I have a good friend who is Palestinian. He is a very talented musician, plays several instruments very well and has a deep understanding of music of the Arab world and other cultures in the Middle East. We are in the same orchestra along with 40 other musicians, perform three concerts a year and practice eight times for each concert.
I have a number of ouds. One that I favor most these days I purchased most recently during the pandemic. It is a carbon fiber, solid black oud made in Israel. Because of the color and material, many of my musician friends consider it unconventional. They also are not particularly fond of the sound. Me? I love the color and the durability of the carbon fiber. I also think the sound is deep and rich. This oud fits my style of play.
With the brutal attack by Hamas on Israel on October 7 and the even more brutal response in Gaza, my friend has been very despondent, and for good reason. The Armenians lost Artsakh on September 28, a mere nine days before the Hamas attack, after a horrible siege by Azerbaijan. Armenians, myself included, have been increasingly despondent since the 2020 war with Azerbaijan.
At a rehearsal in November, I was tuning my oud before practice. My friend was walking by and said, “I see you brought the enemy’s oud.” I was not sure what to say. In that instant I understood his pain, but it amplified my pain of the total lack of interest in the three-year plight of Armenians leading to the fall of Artsakh. All I could think to say was, “You know the maker of this oud was an Israeli aerospace engineer named Meir Yaakov Efergen. He stopped making weapons to make instruments.”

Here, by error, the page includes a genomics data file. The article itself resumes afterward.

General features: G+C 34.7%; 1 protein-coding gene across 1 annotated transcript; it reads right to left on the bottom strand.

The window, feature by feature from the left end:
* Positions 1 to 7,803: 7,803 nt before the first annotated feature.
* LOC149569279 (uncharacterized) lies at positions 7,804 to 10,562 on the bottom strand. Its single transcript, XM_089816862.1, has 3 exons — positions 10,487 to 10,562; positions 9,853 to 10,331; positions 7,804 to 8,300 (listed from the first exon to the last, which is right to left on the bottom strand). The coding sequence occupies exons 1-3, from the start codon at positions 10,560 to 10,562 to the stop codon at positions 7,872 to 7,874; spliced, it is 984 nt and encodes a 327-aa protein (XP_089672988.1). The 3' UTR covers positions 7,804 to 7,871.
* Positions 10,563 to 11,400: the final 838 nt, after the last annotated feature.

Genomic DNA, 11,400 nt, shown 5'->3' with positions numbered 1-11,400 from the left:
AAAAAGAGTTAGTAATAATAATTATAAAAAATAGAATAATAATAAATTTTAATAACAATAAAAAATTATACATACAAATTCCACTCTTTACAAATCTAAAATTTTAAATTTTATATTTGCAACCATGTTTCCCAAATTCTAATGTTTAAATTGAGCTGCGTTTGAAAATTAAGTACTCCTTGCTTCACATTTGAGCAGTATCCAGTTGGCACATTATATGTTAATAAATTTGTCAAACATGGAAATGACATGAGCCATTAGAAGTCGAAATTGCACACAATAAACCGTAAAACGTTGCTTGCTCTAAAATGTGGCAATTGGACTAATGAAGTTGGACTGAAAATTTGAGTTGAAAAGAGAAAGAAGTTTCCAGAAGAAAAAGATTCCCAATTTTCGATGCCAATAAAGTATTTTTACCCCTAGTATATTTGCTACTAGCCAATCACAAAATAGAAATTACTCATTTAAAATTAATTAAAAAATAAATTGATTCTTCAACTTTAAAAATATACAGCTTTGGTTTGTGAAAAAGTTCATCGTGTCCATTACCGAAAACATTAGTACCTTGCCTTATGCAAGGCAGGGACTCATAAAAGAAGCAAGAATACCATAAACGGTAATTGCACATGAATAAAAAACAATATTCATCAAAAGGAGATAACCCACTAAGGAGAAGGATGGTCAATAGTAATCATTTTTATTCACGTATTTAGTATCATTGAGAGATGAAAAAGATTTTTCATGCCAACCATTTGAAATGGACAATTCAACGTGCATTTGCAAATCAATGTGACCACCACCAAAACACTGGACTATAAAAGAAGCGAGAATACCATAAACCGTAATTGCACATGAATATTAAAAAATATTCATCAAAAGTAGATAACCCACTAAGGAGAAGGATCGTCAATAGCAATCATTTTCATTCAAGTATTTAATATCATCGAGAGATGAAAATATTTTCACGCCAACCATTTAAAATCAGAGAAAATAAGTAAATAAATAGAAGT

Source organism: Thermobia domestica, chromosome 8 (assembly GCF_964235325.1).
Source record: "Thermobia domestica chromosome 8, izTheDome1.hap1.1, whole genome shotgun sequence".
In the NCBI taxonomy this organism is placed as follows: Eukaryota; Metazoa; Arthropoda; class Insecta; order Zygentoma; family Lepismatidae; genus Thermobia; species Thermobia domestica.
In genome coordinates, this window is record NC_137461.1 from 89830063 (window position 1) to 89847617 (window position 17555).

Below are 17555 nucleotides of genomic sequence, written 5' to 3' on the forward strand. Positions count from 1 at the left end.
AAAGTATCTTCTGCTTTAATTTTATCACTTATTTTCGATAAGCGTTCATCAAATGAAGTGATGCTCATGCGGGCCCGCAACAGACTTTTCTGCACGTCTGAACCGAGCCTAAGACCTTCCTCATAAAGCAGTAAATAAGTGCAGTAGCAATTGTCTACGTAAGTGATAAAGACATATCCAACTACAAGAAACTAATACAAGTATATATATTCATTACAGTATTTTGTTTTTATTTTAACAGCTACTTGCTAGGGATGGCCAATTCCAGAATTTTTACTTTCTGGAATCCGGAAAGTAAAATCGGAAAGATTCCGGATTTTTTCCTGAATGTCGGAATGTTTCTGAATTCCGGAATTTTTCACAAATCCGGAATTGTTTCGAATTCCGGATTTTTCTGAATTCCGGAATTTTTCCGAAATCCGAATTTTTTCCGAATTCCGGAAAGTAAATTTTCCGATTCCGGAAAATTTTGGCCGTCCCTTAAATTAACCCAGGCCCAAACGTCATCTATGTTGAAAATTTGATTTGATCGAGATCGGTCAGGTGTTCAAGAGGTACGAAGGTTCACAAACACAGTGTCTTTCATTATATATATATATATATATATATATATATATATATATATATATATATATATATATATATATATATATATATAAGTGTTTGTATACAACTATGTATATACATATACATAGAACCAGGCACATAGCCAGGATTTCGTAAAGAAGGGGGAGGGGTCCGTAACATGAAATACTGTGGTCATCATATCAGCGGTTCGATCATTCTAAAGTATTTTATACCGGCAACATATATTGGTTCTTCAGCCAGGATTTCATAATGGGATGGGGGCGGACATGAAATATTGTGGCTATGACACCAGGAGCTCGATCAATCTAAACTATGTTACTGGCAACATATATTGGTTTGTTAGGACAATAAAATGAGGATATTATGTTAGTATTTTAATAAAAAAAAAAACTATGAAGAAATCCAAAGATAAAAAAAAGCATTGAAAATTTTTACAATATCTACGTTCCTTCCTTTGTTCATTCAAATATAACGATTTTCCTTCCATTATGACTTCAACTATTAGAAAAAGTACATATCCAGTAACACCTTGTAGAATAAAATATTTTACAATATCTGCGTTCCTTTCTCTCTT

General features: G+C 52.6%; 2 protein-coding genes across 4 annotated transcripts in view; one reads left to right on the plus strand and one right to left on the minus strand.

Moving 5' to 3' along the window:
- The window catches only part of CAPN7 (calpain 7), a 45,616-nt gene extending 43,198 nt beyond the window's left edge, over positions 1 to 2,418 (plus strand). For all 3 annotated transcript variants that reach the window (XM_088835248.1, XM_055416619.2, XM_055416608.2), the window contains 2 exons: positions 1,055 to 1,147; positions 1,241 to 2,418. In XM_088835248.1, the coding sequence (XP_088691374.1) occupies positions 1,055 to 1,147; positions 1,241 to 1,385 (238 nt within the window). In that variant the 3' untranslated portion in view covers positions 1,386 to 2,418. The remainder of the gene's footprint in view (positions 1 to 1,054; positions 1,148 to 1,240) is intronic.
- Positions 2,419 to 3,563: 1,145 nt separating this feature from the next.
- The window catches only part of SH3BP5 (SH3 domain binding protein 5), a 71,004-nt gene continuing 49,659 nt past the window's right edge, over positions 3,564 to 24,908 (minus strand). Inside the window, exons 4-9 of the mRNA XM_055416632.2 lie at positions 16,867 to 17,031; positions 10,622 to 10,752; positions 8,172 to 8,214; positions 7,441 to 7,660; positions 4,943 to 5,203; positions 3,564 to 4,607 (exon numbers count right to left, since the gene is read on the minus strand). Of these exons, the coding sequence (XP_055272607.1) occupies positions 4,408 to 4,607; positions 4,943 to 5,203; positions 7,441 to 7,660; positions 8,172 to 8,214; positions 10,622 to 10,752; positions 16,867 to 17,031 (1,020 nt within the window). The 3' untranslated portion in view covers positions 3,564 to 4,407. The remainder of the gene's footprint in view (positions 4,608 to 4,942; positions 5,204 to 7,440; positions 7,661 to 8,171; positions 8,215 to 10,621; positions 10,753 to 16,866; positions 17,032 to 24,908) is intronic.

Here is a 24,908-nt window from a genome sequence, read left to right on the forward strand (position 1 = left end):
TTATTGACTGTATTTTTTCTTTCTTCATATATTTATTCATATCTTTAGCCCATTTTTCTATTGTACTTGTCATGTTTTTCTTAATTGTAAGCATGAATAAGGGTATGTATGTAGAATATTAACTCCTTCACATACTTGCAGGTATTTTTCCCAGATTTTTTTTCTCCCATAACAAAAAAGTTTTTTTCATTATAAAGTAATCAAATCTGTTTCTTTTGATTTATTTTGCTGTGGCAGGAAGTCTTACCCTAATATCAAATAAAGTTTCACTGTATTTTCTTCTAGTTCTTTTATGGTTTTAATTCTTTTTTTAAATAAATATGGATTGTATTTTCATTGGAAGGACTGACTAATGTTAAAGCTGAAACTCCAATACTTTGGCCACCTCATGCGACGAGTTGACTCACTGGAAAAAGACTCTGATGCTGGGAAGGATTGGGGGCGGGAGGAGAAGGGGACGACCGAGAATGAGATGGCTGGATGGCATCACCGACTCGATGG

In that instant I understood his pain, but it amplified my pain of the total lack of interest in the three-year plight of Armenians leading to the fall of Artsakh.
I understand the feelings of my friend. He could not believe or accept what was happening to his people in Gaza. He felt helpless. All he could do was post on social media, protest and participate in concerts to raise money for aid. It is exactly how I have felt for three years regarding Artsakh.
A few weeks later, I was still thinking about this exchange with my friend; the enemy’s oud indeed. As a result, I left the carbon fiber oud at home and used a very traditional, classic instrument made by arguably the most famous oud maker, Emaniolis, who was a Greek living in Istanbul at the turn of the 20th century. At another rehearsal, I asked my friend, “Do you recall calling my carbon fiber oud ‘the enemy’s oud?’” He didn’t, and I understood, given the swirl of emotions the war on Gaza has caused for so many people. I went on to say, “You went to Istanbul and had an oud made to your exact specifications by the most talented living maker in Istanbul. I have never called your instrument ‘the enemy’s oud.’”
This all made me reflect on a quote from the great troubadour Aram Tigran (1934-2009) that was going through my head: “If I come to the world again, I will melt all of the tanks, rifles and weapons, and make sazes, cümbüşes and zurnas.” I would love to see that happen.